I am looking at these three John Martins which I saw actually about 20 years ago when I was interested in doing a video film about the Shakers. This is The Day of Wrath and this reminds me of the Vietnam War and Apocalypse Now. In other words this relates more to films than it does to art historians. The Day of Wrath is very lurid and reminds of science fiction paperback covers its luridness.
I see lightning and thunder I don’t see God at all, you don’t know whether this is God or like a volcano. You see naked people falling into the pit of fire dying. The colour is absolutely unbelievable. I guess you can compare in some ways to Turner but Turner is more about steam, industrial revolution as it got going whereas this was the first terror of the industrial revolution which many people thought was the end of the world.
In fact I think most of the working class people believed this was about to happen and they bought this stuff these things. Actually Martin made a lot of prints they were very successful. John Martin was very popular. He was very successful and I think people resented that particularly the art connoisseurs resented that but this is also true of American writers like Poe, but of course Poe was rediscovered by Baudelaire and the French. Melville was discovered by the French and I think as an American I rediscovered John Martin.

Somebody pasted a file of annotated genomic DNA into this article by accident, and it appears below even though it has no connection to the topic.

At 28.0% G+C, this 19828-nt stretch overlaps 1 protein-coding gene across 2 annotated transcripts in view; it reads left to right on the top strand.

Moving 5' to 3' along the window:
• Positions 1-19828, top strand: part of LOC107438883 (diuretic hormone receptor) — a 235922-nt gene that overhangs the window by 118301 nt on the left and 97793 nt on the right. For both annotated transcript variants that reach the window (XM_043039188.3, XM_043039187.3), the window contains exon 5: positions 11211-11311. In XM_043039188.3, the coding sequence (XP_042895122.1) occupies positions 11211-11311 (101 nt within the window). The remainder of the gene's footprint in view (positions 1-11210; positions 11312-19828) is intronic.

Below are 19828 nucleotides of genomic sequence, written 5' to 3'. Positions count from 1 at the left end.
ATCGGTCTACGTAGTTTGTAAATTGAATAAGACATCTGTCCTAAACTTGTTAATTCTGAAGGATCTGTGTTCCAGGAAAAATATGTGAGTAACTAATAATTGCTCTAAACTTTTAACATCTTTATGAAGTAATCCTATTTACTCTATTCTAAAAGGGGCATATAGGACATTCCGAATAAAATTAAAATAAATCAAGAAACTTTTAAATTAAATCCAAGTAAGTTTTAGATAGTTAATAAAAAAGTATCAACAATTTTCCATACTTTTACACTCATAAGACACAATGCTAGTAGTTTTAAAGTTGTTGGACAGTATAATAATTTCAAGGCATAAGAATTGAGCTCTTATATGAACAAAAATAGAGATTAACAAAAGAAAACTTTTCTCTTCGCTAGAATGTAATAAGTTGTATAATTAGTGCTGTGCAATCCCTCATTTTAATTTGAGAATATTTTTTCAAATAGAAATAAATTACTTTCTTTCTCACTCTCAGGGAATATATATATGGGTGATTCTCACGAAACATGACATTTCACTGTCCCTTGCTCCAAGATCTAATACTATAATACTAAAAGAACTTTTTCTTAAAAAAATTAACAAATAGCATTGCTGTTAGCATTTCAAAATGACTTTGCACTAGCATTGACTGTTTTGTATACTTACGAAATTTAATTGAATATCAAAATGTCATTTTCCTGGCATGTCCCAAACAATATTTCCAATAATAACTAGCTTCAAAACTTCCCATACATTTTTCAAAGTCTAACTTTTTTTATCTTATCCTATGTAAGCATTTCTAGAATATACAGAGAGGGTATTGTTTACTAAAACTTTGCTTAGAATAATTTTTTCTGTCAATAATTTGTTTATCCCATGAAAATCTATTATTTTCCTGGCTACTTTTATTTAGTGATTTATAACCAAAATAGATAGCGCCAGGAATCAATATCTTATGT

You can see angels. My favourite song actually from my childhood was 'Angel in the Morning', it’s about a teenage girl who sinned but she believes she can be an angel in the morning and I think in Rock My Religion when I talked very much about teenage heaven, when teenagers who died go to heaven. I did it around ’81 as an antidote to MTV which I hated.
I used the music of Sonic Youth who I was very close friends with but it really comes pretty much out of the religiosity that I had as a pre- adolescent when I was listening to these radio broadcasts and also very much science fiction. I came and videotaped these paintings but of course I had to cut this down to one hour so I cut them out of Rock My Religion.
But I really like this last painting. What I like is it is very iridescent in other words it looks like in a way... the sixties was very involved with iridescent colours, fluorescent colours like my hero Dan Flavin. This iridescence is in a strange way very visionary. I never got deeply into LSD but I don’t think Martin did either.
In terms of the detail, it’s kind of panoramic and reminds me actually of paintings in America in the nineteenth century like Thomas Cole. It’s a bit luminous but it’s more kind of pre psychedelic and they are meant to be very large and overwhelm you, a little like cinema.